China’s central bank could intervene as state-firm bond defaults rise: Analyst

A man wears a protective mask while running behind The People’s Bank of China in Beijing.

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SINGAPORE – According to Hao Hong of Bank of Communications International, the People’s Bank of China (PBOC) may step in after several recent bond defaults by firms linked to the Chinese state.

On Friday, the firm’s managing director and head of research at CNBC’s “Street Signs Asia” said, “The default situation has somehow flashed in the past few weeks.”

“I wouldn’t be surprised to see PBOC interference from here,” he said.

Earlier in November, state-owned coal miner Yongcheng Coal and Electricity defaulted on 1 billion yuan (about $ 152.01 million) bond, giving investors a firm AAA-rating by a domestic agency that caught the guard. Other high-profile debt defaults, including government-backed chipmaker Tsinghua Unigroup.

Hong said it is “best interests” for the Chinese central bank to maintain sufficient liquidity to avoid “systemic risk”.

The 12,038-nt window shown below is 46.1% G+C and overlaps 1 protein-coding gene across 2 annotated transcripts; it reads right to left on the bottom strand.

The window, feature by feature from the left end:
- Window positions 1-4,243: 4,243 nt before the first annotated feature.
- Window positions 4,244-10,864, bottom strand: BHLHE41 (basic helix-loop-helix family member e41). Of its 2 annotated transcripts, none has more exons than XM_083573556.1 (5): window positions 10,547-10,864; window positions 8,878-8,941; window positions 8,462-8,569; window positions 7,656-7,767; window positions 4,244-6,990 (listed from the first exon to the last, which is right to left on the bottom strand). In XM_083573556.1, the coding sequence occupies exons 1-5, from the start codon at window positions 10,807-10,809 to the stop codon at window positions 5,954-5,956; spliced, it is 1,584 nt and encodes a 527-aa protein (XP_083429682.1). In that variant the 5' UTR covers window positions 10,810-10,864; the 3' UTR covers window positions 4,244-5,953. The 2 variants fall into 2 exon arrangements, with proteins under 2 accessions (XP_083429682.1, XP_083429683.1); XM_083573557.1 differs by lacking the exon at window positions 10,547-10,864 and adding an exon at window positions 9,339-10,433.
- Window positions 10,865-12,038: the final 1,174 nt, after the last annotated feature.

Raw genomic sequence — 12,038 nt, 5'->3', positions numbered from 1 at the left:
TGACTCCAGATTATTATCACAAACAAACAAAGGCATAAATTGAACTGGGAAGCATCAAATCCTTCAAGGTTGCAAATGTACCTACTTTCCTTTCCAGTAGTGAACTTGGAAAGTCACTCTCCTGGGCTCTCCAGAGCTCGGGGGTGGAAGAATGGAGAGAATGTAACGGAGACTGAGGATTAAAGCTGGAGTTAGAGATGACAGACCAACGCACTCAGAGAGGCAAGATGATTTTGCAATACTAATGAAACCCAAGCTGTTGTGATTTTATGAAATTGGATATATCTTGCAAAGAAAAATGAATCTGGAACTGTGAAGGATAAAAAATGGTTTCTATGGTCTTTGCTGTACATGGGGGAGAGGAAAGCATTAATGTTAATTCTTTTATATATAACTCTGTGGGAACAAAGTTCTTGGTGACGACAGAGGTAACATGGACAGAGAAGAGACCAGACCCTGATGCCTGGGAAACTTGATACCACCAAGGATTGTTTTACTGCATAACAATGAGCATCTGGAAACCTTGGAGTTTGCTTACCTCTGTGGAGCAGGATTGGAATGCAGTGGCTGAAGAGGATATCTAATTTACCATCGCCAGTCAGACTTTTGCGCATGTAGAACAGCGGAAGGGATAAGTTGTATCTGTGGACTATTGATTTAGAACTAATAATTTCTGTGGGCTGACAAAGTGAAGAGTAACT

The PBOC had earlier warned in its Financial Stability Report that factors such as reliance on debt by some large firms to repay debt could pose a threat to the entire economy, according to CNBC’s translation of the Mandarin language.

The analyst said, “I think the recent corporate default is attracting people’s attention.” “I would say that, you know, it’s related because it’s coming from (state-owned enterprises), but then at the same time, it’s a relatively small amount in a very large market.”

Asked if the bond market could ease concerns, Hong highlighted “a very large bid from unknown buyers”, which will go into the market tomorrow to “shore up” suspicious bonds – usually linked to government-related entities an activity.

He also compared the situation with China’s “unprecedented liquidity crisis” in 2013, when the money market rate soared and short-term rates touched record highs.

“During that time, the overnight interest rate was around 50%,” Hong said. “We haven’t seen that kind of level for interest rate for years and years since.”

– CNBC’s Weizen Tan and Yen Ni Li contributed to this report.

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